collecting guns for investment

This is a discussion on collecting guns for investment within the General Firearm Discussion forums, part of the Related Topics category; Anyone have any suggestions on how to start an "investment" collection? My wife and I discussed buying a gun a year for investment purposes. I ...

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Thread: collecting guns for investment

  1. #1
    Member Array Ghuqu2's Avatar
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    collecting guns for investment

    Anyone have any suggestions on how to start an "investment" collection? My wife and I discussed buying a gun a year for investment purposes. I don't really have a feel in the $1k+ guns and wonder if there is primer or any good books or resources for true gun collecting. I was considering getting a curio license, but what should one look for? We were looking to turnover acquisitions every 5-10yrs. I have seen the price of arms skyrocket and thought to (attempt ) to make a few bucks on my hobby.
    Please advise or dissuade my plans.

    Thanks!
    "The millions of people, armed in the holy cause of liberty, and in such a country as that which we possess, are invincible by any force which our enemy can send against us." Patrick Henry 1775

    Vegetarian: Indian for inept hunter.

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  3. #2
    VIP Member Array Kerbouchard's Avatar
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    It seems the only way to make a large profit on firearm collecting is to purchase items that you believe will be banned at a later time. Lowers for AR's, high capacity magazines, EBR's, etc have a possibility of being regulated out of existence, therefore anything pre-regulation will probably increase in value.

    For older collector type weapons, like an unfired Colt limited edition, etc, I don't believe you will be able to make very much money on, because the prices for those are already about as high as they will get...(inflation aside).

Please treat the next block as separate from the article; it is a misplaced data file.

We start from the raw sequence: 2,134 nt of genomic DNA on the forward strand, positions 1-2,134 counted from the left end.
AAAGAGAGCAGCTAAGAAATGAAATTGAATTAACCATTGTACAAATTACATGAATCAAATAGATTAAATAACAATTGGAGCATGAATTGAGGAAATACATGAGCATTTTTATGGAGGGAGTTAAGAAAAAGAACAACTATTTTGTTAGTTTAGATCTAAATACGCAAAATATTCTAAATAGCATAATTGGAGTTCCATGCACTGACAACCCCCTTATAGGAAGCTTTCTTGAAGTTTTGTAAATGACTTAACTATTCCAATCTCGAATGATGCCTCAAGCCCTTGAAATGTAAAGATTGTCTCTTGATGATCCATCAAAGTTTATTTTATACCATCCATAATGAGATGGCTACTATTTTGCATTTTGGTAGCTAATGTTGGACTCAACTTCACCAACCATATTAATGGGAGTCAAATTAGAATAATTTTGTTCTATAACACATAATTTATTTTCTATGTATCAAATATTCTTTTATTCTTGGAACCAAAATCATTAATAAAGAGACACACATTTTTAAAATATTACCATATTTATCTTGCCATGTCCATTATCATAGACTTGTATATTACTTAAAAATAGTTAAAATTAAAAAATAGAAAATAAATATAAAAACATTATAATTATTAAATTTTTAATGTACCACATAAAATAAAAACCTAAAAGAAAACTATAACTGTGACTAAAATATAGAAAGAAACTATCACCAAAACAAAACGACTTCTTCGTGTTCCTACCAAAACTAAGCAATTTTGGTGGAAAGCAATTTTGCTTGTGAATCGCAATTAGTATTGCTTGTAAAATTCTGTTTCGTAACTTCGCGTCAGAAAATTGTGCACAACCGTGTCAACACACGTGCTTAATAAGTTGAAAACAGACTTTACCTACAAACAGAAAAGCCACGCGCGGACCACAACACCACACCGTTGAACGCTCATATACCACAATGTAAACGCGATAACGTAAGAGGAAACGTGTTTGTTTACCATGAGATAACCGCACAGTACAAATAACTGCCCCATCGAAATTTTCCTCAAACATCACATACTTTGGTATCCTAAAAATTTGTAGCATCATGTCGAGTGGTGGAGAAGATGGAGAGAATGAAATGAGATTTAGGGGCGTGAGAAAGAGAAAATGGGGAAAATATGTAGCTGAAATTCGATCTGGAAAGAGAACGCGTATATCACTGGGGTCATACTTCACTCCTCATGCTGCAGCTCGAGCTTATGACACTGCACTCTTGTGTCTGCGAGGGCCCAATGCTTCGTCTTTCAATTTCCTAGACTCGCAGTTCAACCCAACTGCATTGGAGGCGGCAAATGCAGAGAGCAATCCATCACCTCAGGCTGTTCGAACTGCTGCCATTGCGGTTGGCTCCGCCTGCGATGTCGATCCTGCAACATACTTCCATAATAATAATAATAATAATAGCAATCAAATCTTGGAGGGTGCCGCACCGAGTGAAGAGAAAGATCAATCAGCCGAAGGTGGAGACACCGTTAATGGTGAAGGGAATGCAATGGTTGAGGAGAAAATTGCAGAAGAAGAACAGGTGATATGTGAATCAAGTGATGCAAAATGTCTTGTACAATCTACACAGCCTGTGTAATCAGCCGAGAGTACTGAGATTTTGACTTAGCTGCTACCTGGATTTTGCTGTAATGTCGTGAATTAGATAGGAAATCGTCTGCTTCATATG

Estate sales and auction sites seem to be the best chance of buying firearms that are undervalued and could turn a good profit.

    https://store.bluebookinc.com/Firearms/Default.aspx would be a good investment, as a lot of pawn dealers, used firearm dealers, estate managers, etc don't always check things out fully. Slight differences in design could make a firearm very rare, hence the value change drastically.

    Honestly, IMO, the best way to make money on firearm collecting would be to purchase firearms where the owner doesn't know exactly what he is selling. Or to purchase items that you believe will become illegal/regulated in the future.

    As to whether or not your ethics would allow you to do that, is of course, up to you.


    Also, if you choose to purchase items that you believe will be regulated/banned, if those items are not grandfathered in, or if the sale or transfer of those items becomes illegal, you are left holding the bag, so to speak. So, you could say it is a risky investment.
    There are two sides to every issue: one side is right and the other is wrong, but the middle is always evil.

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    Senior Member Array SilenceDoGood's Avatar